He smelled burning, and raising his head, spotted a massive fireball approaching. That was the last thing he saw before his interstellar journey transported him to another dimension.

 

Happy Fall Equinox!

The Key to Happiness

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Conversation in a book store

Photo from Google

 

 

Thomas hates the aisle of self-help books he has to pass through to get to the serious non-fiction section. “Rubbish,” he mutters, noting the titles. How to Deal with Loss, The Answer is in the Stars, Quantum Way of Thought, My Mother and Me, How I Fought Obesity, My Anorexic Journey. These books sell millions because people seek magical formulas to deal with their problems. All this sharing, support groups, as though they have no brains in their heads.

A towering stand for a best-seller dominates the middle of the aisle: The Key to Happiness. ‘The winner of the rotten tomatoes top prize for the worst title,’ he thinks. He picks a copy from the stand and flips through the pages. While perusing the blurb, he hears a female voice behind him.

“I lost my keys,” she says.

He turns and faces a petite woman. “Here?” he asks.

“Here, there and everywhere,” she replies. “Happiness is hard to find.”

“You’re pulling my leg.“ He chuckles.

“I’m serious,“ she says, blinking. “Shall we look for it together?”

He pauses for a moment, then decides to play along. Who could ignore those dark, mysterious eyes?

He follows her out of the store, into street. Bustling lunchtime crowds scurry along the pavement in both directions.

“This way,” she says, pointing west.

Thomas joins the flow, walking next to her.

“First we must define it,“ she says.

“What?”

“Happiness. What is happiness?”

“A much over-rated notion, which doesn’t exist.” He smirks.

“Is that so? See the blind man crossing the street, using his cane. Happiness is being independent.”

“Unhappiness is being disabled.”

“You mustn’t do that. Laws of attraction will hear you and bring you the opposite of happiness.” She points to a sparrow, searching for food by a garbage bin. A morsel of bread discovered on the pavement, the bird takes off to a safe location to enjoy it. “Happiness is being able to escape,” she says.

Leading him to an empty table at a street café, she drops her handbag on a chair and grabs her wallet. “Sit here and I’ll be back.”

She returns with two mugs of coffee and a generous portion of dark chocolate cake.

“Happiness is a cup of coffee and piece of cake?”

“You’re learning,” she nods.

The serotonin from the chocolate washed down with coffee takes Thomas to a moment of bliss. “Happiness is sitting next to an attractive woman and sharing a forbidden delicacy.”

Holding his arm, she takes him to the park across the street, and settles on a bench “Happiness is finding a vacant bench on a sunny day.”

Thomas watches the children racing their miniature sailboats on the pond and remembers his childhood. “Happiness is having friends.”

“You’re getting there.” She pats his hand.

His gaze falls on the woods, bordering the park, on the other side of the pond. “Happiness is being an evergreen, dressed for all occasions.”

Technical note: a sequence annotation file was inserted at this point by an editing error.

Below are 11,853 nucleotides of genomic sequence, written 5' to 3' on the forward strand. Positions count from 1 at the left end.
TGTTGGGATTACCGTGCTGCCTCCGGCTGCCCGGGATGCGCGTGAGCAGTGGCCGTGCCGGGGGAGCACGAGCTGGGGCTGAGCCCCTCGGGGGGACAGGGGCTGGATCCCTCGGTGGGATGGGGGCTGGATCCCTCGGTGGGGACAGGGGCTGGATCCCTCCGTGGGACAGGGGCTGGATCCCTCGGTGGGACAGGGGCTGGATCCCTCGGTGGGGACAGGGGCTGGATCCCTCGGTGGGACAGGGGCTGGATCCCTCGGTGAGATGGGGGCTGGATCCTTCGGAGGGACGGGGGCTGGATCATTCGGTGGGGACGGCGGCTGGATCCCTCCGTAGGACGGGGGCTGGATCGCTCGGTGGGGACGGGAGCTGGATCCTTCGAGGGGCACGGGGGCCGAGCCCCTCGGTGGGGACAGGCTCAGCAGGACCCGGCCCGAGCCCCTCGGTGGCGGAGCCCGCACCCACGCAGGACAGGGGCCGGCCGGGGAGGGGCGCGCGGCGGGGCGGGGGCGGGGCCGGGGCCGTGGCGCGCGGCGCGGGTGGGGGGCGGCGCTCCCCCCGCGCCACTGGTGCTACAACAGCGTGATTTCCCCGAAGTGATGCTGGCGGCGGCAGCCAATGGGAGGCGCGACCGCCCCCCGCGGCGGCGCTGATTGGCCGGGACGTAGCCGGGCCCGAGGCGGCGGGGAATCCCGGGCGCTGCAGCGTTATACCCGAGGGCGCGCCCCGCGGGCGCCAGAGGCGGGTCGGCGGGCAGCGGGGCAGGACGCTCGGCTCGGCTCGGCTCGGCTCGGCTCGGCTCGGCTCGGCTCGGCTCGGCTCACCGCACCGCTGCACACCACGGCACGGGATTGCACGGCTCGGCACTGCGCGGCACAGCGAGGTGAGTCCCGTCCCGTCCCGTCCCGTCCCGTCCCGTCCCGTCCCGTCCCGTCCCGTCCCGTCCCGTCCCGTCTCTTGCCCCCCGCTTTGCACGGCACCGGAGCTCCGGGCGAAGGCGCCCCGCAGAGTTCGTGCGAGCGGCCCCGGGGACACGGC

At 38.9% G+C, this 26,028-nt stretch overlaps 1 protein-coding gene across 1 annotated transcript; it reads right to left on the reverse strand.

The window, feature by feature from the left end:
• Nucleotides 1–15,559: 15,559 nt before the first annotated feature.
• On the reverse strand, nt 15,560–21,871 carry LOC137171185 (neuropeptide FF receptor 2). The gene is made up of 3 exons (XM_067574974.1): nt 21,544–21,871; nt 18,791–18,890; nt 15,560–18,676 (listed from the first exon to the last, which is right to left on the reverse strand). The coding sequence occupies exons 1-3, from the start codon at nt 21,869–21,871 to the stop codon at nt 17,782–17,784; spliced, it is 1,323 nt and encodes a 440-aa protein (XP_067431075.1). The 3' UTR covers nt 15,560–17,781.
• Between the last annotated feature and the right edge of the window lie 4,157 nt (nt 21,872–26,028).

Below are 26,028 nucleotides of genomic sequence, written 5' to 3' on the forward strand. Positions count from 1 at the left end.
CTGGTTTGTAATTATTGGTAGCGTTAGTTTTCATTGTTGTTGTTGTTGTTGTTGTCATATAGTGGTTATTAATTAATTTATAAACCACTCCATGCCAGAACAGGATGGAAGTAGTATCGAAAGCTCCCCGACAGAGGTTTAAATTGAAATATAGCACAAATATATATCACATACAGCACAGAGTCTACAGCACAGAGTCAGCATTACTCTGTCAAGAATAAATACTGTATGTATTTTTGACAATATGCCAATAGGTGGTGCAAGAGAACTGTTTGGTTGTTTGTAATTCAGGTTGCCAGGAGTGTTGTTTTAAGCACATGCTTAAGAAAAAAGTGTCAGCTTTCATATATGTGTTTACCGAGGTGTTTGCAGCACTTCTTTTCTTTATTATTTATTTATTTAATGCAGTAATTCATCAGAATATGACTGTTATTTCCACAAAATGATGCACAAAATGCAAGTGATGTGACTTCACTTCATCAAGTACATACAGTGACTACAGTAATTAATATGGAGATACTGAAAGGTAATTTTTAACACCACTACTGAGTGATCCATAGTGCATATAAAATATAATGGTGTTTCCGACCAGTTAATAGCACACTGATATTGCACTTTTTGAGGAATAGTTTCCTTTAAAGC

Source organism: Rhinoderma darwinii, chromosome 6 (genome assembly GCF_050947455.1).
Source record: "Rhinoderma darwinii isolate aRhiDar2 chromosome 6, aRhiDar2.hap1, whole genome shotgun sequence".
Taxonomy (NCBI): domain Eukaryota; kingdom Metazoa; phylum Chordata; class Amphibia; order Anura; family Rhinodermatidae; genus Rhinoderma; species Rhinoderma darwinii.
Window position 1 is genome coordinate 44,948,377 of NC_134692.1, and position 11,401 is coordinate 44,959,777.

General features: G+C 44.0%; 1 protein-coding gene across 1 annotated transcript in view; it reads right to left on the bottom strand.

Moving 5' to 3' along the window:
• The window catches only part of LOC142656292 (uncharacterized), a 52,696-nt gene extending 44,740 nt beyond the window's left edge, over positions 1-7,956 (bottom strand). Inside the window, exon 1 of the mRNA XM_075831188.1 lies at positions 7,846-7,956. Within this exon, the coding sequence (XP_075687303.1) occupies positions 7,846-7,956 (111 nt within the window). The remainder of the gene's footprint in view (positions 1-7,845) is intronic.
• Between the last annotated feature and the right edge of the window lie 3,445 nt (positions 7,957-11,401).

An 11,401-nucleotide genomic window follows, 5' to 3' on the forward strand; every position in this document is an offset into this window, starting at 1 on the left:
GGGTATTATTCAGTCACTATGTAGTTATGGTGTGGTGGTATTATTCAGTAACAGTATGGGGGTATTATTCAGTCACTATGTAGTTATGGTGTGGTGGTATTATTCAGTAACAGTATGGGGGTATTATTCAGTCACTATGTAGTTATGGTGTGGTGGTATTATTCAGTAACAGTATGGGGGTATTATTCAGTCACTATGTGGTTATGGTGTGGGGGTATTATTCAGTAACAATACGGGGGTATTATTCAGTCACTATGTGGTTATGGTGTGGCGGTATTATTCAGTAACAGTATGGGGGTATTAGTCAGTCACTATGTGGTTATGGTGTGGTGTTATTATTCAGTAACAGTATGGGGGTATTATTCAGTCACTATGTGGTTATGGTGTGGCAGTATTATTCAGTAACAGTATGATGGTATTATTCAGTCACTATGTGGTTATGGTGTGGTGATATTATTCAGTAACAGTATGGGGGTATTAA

“Perfect!”

Thomas looks into her eyes, speckled with gold beams from the sun. “Are you the author of the book?”

“No, I’m Samantha, just a reader. I read on your face you were in need of a burst of cheerfulness. The key lies inside you, not in a book. It’s up to you to unlock the door or to keep it shut.”

“I’m Thomas. Samantha is a lovely name. Mine’s plain, yours is melodious. All this positivity could be addictive. It’s like taking drugs.”

“It’s better than scepticism. There are so many things we can’t control. Every single day bad things happen in the world. If we don’t look for happiness in little things, we won’t be able to cope with the serious problems.”

“What now? “ he asks.

“It’s up to you.” She flutters her eyelids.

“Can I invite to dinner tonight?”

“I’d like that.”

They part at the park entrance. His gait livelier than ever, Thomas heads towards his office block. He’s looking forward to seeing, discovering more about the beguiling Sa-man-tha tonight. “Carpe diem,” he mutters. ‘Less history, more lightness, living -being.’

A Kind of Loving

Here’s something “Noir” for the weekend. This story was first published in my anthology, Ripples on the Pond.

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Jack Vetriano A Kind of Loving large

Jack Vetriano, A kind of Loving

Photo prompt: Jack Vetriano paintings

Bernard visited the flea market every Sunday and looked for objects to add to his collections, or something interesting to start a new one. Seeing a display of old-fashioned mannequins at one of his favourite stalls, he stopped and studied them, imagining what he could do with them. He negotiated the price for four, and carried them to his station-wagon, one by one, taking great care. They were a treasure, rare samples from the 50’s, made of wood.

Bernard installed the mannequins in the basement of his house, which he’d turned into a nostalgic bar, after his mother died. Not that he was a drinker, but he liked the idea of people socializing under the influence, telling each other their secrets, or meeting someone new. This was something he envied, yet his shyness prevented him from making friends. As…